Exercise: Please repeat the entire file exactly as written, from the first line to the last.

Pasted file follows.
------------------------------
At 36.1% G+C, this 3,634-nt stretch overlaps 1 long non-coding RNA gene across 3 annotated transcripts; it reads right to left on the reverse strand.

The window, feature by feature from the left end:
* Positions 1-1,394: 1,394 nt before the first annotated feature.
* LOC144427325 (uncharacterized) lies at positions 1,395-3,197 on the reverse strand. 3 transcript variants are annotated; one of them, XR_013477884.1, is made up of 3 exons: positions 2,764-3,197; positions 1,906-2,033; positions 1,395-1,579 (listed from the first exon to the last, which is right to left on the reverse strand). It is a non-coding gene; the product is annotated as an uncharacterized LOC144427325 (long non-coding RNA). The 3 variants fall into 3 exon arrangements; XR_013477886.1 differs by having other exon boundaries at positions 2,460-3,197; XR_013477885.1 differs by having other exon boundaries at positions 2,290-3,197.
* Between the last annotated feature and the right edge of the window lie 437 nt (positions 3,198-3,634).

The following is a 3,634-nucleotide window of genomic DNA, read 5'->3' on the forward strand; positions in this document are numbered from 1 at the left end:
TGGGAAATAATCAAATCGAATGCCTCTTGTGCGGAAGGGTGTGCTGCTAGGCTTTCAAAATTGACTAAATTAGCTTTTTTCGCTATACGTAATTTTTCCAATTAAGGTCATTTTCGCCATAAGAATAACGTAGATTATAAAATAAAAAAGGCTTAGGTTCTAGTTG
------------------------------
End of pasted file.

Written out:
At 36.1% G+C, this 3,634-nt stretch overlaps 1 long non-coding RNA gene across 3 annotated transcripts; it reads right to left on the reverse strand.

The window, feature by feature from the left end:
* Positions 1-1,394: 1,394 nt before the first annotated feature.
* LOC144427325 (uncharacterized) lies at positions 1,395-3,197 on the reverse strand. 3 transcript variants are annotated; one of them, XR_013477884.1, is made up of 3 exons: positions 2,764-3,197; positions 1,906-2,033; positions 1,395-1,579 (listed from the first exon to the last, which is right to left on the reverse strand). It is a non-coding gene; the product is annotated as an uncharacterized LOC144427325 (long non-coding RNA). The 3 variants fall into 3 exon arrangements; XR_013477886.1 differs by having other exon boundaries at positions 2,460-3,197; XR_013477885.1 differs by having other exon boundaries at positions 2,290-3,197.
* Between the last annotated feature and the right edge of the window lie 437 nt (positions 3,198-3,634).

The following is a 3,634-nucleotide window of genomic DNA, read 5'->3' on the forward strand; positions in this document are numbered from 1 at the left end:
TGGGAAATAATCAAATCGAATGCCTCTTGTGCGGAAGGGTGTGCTGCTAGGCTTTCAAAATTGACTAAATTAGCTTTTTTCGCTATACGTAATTTTTCCAATTAAGGTCATTTTCGCCATAAGAATAACGTAGATTATAAAATAAAAAAGGCTTAGGTTCTAGTTG